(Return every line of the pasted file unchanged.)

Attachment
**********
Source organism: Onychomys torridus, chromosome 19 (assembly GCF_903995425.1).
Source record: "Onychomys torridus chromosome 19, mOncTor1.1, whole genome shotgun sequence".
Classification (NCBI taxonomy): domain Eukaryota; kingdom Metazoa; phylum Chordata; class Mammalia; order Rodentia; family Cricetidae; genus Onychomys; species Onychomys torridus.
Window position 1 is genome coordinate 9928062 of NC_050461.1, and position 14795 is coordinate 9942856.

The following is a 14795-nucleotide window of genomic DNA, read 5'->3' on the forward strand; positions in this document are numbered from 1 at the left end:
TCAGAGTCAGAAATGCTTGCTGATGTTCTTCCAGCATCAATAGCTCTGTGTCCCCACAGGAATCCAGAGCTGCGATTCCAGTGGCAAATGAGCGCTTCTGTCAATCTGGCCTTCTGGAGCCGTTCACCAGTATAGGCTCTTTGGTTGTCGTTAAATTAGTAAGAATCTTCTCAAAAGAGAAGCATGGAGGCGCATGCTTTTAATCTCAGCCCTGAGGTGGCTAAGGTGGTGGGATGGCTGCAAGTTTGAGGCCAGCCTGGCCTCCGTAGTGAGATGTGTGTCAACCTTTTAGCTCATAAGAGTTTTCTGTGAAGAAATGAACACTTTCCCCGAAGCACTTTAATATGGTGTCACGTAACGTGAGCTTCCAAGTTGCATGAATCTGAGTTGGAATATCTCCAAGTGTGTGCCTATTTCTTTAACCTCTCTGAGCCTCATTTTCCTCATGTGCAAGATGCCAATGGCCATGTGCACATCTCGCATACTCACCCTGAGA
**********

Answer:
Source organism: Onychomys torridus, chromosome 19 (assembly GCF_903995425.1).
Source record: "Onychomys torridus chromosome 19, mOncTor1.1, whole genome shotgun sequence".
Classification (NCBI taxonomy): domain Eukaryota; kingdom Metazoa; phylum Chordata; class Mammalia; order Rodentia; family Cricetidae; genus Onychomys; species Onychomys torridus.
Window position 1 is genome coordinate 9928062 of NC_050461.1, and position 14795 is coordinate 9942856.

The following is a 14795-nucleotide window of genomic DNA, read 5'->3' on the forward strand; positions in this document are numbered from 1 at the left end:
TCAGAGTCAGAAATGCTTGCTGATGTTCTTCCAGCATCAATAGCTCTGTGTCCCCACAGGAATCCAGAGCTGCGATTCCAGTGGCAAATGAGCGCTTCTGTCAATCTGGCCTTCTGGAGCCGTTCACCAGTATAGGCTCTTTGGTTGTCGTTAAATTAGTAAGAATCTTCTCAAAAGAGAAGCATGGAGGCGCATGCTTTTAATCTCAGCCCTGAGGTGGCTAAGGTGGTGGGATGGCTGCAAGTTTGAGGCCAGCCTGGCCTCCGTAGTGAGATGTGTGTCAACCTTTTAGCTCATAAGAGTTTTCTGTGAAGAAATGAACACTTTCCCCGAAGCACTTTAATATGGTGTCACGTAACGTGAGCTTCCAAGTTGCATGAATCTGAGTTGGAATATCTCCAAGTGTGTGCCTATTTCTTTAACCTCTCTGAGCCTCATTTTCCTCATGTGCAAGATGCCAATGGCCATGTGCACATCTCGCATACTCACCCTGAGA